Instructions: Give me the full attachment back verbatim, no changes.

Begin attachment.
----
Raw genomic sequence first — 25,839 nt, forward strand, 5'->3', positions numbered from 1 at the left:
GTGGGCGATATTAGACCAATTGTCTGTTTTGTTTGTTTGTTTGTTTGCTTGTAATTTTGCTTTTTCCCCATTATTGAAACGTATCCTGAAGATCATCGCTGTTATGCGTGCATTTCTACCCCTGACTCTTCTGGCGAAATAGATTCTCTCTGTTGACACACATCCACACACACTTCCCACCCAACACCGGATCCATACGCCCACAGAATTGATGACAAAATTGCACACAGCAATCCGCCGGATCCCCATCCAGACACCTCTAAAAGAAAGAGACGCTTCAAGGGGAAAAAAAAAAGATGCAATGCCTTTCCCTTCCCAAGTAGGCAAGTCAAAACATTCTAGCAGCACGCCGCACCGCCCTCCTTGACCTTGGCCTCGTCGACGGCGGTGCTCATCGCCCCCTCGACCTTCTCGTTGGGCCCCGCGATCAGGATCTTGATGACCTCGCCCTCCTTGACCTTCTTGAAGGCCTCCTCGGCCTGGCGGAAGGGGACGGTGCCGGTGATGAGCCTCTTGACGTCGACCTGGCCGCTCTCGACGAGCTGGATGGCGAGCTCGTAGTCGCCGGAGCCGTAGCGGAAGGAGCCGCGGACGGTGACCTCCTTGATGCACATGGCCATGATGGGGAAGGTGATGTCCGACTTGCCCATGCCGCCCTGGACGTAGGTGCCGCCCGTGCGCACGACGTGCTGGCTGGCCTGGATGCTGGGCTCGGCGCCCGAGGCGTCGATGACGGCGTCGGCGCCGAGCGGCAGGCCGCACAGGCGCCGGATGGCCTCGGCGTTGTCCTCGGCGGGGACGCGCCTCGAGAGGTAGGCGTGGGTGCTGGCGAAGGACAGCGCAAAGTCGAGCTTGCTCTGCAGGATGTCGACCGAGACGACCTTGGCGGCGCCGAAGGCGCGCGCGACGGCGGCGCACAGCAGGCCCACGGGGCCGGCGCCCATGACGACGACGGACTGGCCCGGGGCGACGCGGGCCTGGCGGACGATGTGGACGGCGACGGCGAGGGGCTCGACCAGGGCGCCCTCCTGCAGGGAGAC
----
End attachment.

Raw genomic sequence first — 25,839 nt, forward strand, 5'->3', positions numbered from 1 at the left:
GTGGGCGATATTAGACCAATTGTCTGTTTTGTTTGTTTGTTTGTTTGCTTGTAATTTTGCTTTTTCCCCATTATTGAAACGTATCCTGAAGATCATCGCTGTTATGCGTGCATTTCTACCCCTGACTCTTCTGGCGAAATAGATTCTCTCTGTTGACACACATCCACACACACTTCCCACCCAACACCGGATCCATACGCCCACAGAATTGATGACAAAATTGCACACAGCAATCCGCCGGATCCCCATCCAGACACCTCTAAAAGAAAGAGACGCTTCAAGGGGAAAAAAAAAAGATGCAATGCCTTTCCCTTCCCAAGTAGGCAAGTCAAAACATTCTAGCAGCACGCCGCACCGCCCTCCTTGACCTTGGCCTCGTCGACGGCGGTGCTCATCGCCCCCTCGACCTTCTCGTTGGGCCCCGCGATCAGGATCTTGATGACCTCGCCCTCCTTGACCTTCTTGAAGGCCTCCTCGGCCTGGCGGAAGGGGACGGTGCCGGTGATGAGCCTCTTGACGTCGACCTGGCCGCTCTCGACGAGCTGGATGGCGAGCTCGTAGTCGCCGGAGCCGTAGCGGAAGGAGCCGCGGACGGTGACCTCCTTGATGCACATGGCCATGATGGGGAAGGTGATGTCCGACTTGCCCATGCCGCCCTGGACGTAGGTGCCGCCCGTGCGCACGACGTGCTGGCTGGCCTGGATGCTGGGCTCGGCGCCCGAGGCGTCGATGACGGCGTCGGCGCCGAGCGGCAGGCCGCACAGGCGCCGGATGGCCTCGGCGTTGTCCTCGGCGGGGACGCGCCTCGAGAGGTAGGCGTGGGTGCTGGCGAAGGACAGCGCAAAGTCGAGCTTGCTCTGCAGGATGTCGACCGAGACGACCTTGGCGGCGCCGAAGGCGCGCGCGACGGCGGCGCACAGCAGGCCCACGGGGCCGGCGCCCATGACGACGACGGACTGGCCCGGGGCGACGCGGGCCTGGCGGACGATGTGGACGGCGACGGCGAGGGGCTCGACCAGGGCGCCCTCCTGCAGGGAGAC